Leaving the links as followed allows you to pass link juice from one of your sites to the next. In many cases, this is something you would want to do. Passing link confidence gives your target site a boost in SEO. The issue with this is if Google decides that you’re using links to boost your SEO without providing user value, it can penalize you for it.
On the other hand, setting your links as nofollow stops passing link equity. This limits the SEO value of a link to just what you gain from sharing your audience between your sites; a significantly lower amount of value in most cases. On the other hand, you protect yourself from possible SEO penalties from Google when they audit your site link profiles.
Which is the right choice?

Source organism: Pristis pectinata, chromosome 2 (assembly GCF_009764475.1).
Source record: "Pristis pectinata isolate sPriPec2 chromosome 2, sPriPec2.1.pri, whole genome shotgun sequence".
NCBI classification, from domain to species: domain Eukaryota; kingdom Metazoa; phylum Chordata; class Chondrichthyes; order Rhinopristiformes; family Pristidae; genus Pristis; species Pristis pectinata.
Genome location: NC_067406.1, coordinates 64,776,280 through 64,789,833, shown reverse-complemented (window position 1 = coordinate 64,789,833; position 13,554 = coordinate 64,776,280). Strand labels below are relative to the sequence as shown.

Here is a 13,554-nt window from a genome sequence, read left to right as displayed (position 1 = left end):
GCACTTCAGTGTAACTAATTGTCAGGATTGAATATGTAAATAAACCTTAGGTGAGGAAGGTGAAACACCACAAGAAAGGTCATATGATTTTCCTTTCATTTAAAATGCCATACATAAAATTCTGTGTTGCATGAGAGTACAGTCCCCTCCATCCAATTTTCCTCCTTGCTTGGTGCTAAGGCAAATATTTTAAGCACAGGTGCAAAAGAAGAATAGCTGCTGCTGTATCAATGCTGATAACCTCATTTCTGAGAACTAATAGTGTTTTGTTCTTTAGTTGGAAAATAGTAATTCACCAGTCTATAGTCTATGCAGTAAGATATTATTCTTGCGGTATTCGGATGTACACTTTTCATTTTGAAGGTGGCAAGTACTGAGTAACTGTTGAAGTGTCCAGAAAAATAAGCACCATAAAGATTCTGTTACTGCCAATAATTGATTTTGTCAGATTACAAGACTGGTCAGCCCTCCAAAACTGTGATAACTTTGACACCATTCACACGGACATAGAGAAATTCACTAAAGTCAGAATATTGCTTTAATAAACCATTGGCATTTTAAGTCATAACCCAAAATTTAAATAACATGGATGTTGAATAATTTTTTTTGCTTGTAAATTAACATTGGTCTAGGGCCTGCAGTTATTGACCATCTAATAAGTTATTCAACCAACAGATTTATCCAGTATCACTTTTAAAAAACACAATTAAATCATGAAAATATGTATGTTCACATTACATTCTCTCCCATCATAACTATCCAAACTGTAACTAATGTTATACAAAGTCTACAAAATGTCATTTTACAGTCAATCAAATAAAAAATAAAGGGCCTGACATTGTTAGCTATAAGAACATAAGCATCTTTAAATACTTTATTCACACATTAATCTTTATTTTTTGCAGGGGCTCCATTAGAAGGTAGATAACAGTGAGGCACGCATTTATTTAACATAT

From the Mouth of Google
Unsurprisingly, Matt Cutts has addressed this precise issue. Should you use nofollow between related sites on the same IP? The answer is… maybe!
That’s not very helpful, is it? As with most aspects of SEO, the real answer depends on your sites and your links. Here are a few guidelines.
- • If you’re linking to pass value to your users, you’re probably okay keeping the links followed.
- • If you’re linking to a site that is largely unrelated to your originating site, you should probably nofollow the link.
- • If you’re linking for SEO value above and beyond the value to your users, don’t. Nofollow the link or don’t link at all.
- • If your interlinking reaches a level where you’re connecting 50+ sites together, nofollow your links, even if they pass user value.
If you’re only linking a couple of sites, and those sites reside in similar niches where the content shared between them may be useful to a shared audience, followed links are perfectly fine. It’s only when you reach a level where you’re linking dozens or hundreds of sites together that it becomes an issue. That’s when your network ceases looking like a valuable organic growth and begins looking like a black hat link network.